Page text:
From minor statewide office to President

There was an interesting question on a politics discussion board recently that got me thinking: Can someone who has only held “minor” statewide office (Lieutenant Governor, Attorney General, etc.) get elected directly as President without getting elected as Governor or to Congress, or getting appointed to the US Cabinet? So, this would not apply to a state treasurer appointed HUD Secretary.

It seems to me that it’s kind of like asking if anyone from the Dakotas or Nebraska will become President. It’s possible, but so few people do end up becoming President, that it is quite unlikely.

There are still a few potential scenarios.

1. A rising star explodes as a lower-level statewide officeholder, and gets elevated to the White House before becoming Governor or Senator. This could happen with increasing partisanship, if you have a state Attorney General who is instrumental in stopping Presidents. Prosecutors can often be involved in fights against national boogeymen. In 1940, Tom Dewey won more in the Republican primary than anyone else, as a Manhattan District Attorney who had sent a corrupt former New York Stock Exchange president, and some Tammany Hall politicians to jail.

2. Someone in lower office comes very close in a major statewide race and gains a lot of credibility. Imagine a one term Republican California Attorney General or Texas Attorney General who gets a lot of attention as a candidate for Senate/ Governor. In the 1940 presidential election, Dewey was helped by a close loss in the 1938 New York gubernatorial race. There’s a bit of chatter about Jason Kander in this way, as his narrow loss in a race for Senate in Missouri is seen as an indication of tremendous political strength, under the assumption a close loss in a conservative state is akin to a clear win in a swing state.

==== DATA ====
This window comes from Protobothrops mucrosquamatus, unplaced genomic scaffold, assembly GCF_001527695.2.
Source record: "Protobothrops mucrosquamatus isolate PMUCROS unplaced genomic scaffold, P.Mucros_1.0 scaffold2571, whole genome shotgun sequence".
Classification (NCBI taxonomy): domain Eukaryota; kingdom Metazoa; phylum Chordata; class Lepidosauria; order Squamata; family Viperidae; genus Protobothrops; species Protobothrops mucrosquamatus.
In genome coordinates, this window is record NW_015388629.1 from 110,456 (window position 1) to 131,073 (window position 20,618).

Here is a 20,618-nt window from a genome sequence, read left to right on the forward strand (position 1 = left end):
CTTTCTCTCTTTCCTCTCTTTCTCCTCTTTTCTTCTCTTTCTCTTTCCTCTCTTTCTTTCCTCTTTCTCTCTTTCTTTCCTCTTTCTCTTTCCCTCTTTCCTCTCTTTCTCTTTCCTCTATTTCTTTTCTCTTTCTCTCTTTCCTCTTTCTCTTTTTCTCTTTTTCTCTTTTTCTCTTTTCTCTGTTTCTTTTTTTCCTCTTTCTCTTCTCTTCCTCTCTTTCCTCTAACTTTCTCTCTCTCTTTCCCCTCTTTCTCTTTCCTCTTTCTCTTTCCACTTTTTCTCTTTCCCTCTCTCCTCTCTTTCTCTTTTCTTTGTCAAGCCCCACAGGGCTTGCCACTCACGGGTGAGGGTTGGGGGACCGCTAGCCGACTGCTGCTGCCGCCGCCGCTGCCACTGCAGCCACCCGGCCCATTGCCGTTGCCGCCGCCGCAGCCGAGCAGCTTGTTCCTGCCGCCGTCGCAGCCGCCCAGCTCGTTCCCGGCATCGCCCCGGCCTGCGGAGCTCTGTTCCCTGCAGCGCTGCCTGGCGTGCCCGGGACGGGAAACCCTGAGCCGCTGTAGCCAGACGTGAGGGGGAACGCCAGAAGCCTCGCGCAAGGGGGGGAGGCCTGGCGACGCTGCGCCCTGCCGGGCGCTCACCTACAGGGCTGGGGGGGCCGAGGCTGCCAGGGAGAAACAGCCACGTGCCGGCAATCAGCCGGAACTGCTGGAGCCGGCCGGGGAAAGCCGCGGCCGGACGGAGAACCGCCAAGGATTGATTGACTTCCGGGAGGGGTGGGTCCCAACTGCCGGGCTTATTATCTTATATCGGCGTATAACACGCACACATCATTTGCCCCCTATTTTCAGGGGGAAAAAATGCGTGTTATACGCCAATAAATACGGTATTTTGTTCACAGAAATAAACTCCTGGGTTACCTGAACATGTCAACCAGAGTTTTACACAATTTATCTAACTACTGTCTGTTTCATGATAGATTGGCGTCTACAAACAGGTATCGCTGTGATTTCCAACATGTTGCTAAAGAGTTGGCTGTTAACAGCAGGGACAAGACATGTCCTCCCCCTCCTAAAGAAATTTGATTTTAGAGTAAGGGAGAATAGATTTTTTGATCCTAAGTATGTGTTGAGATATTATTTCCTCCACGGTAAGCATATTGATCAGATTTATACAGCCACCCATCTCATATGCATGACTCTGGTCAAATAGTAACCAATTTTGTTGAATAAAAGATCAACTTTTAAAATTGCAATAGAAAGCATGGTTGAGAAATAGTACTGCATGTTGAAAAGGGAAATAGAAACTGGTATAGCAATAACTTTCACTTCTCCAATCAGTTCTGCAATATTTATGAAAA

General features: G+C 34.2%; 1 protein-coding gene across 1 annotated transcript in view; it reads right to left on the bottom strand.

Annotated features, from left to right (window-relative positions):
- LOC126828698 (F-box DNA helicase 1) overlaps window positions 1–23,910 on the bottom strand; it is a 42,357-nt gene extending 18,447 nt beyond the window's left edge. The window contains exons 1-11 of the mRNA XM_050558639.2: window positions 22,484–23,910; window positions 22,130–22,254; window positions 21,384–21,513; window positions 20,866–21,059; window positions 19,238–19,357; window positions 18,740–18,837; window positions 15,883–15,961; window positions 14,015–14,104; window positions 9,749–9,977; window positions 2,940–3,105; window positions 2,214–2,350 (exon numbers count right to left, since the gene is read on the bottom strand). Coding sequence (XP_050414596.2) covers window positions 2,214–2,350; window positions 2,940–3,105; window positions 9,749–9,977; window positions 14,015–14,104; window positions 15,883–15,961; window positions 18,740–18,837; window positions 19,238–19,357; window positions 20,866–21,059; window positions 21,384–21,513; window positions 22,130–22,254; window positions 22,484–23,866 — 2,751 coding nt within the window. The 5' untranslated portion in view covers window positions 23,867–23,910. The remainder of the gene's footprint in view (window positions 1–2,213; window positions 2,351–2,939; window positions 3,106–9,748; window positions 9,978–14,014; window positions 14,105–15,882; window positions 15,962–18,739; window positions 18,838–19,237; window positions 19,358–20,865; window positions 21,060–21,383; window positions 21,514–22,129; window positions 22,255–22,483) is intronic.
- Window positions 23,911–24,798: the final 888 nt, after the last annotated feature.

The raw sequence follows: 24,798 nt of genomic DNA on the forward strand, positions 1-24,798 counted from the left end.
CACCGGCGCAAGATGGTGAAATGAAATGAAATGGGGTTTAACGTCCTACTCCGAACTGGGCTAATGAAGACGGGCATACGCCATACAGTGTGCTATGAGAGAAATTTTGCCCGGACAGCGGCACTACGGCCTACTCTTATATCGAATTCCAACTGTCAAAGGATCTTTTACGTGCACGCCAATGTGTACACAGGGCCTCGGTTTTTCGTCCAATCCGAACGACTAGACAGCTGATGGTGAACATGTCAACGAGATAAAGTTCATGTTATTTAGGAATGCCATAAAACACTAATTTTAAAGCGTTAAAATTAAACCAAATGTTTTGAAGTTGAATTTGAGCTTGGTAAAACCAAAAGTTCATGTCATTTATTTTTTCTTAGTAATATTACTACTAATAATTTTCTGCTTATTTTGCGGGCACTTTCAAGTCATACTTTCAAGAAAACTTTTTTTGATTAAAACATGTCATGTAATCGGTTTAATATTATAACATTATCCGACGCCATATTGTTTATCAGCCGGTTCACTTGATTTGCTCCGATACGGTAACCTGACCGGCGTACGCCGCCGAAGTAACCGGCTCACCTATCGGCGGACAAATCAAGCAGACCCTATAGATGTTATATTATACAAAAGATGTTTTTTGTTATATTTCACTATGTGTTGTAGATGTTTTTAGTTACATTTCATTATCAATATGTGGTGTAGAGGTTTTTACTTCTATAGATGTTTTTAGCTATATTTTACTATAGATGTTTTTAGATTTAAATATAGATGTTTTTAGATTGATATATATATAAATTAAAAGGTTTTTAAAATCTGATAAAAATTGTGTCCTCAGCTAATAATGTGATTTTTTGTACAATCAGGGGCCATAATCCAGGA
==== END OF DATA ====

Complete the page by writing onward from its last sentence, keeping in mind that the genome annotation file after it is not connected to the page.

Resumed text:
3. Someone in lower office goes on to major celebrity. There are plenty of politicians who become major media figures (Jerry Springer, Joe Scarborough) and Trump has demonstrated that celebrity can help in presidential races. A TV show can make a former comptroller as well known as any Governor, while the stint as comptroller would provide an appearance of experience.

It would be especially helpful if there’s a political environment in which one party took a major shellacking, so that there are less incumbent statewide officeholders for the former state treasurer to compete against.

About Thomas Mets

I’m a comic book fan, wannabe writer, politics buff and New Yorker. I don’t actually follow baseball. In the Estonian language, “Mets” simply means forest, or lousy sports team. You can email me at mistermets@gmail.com
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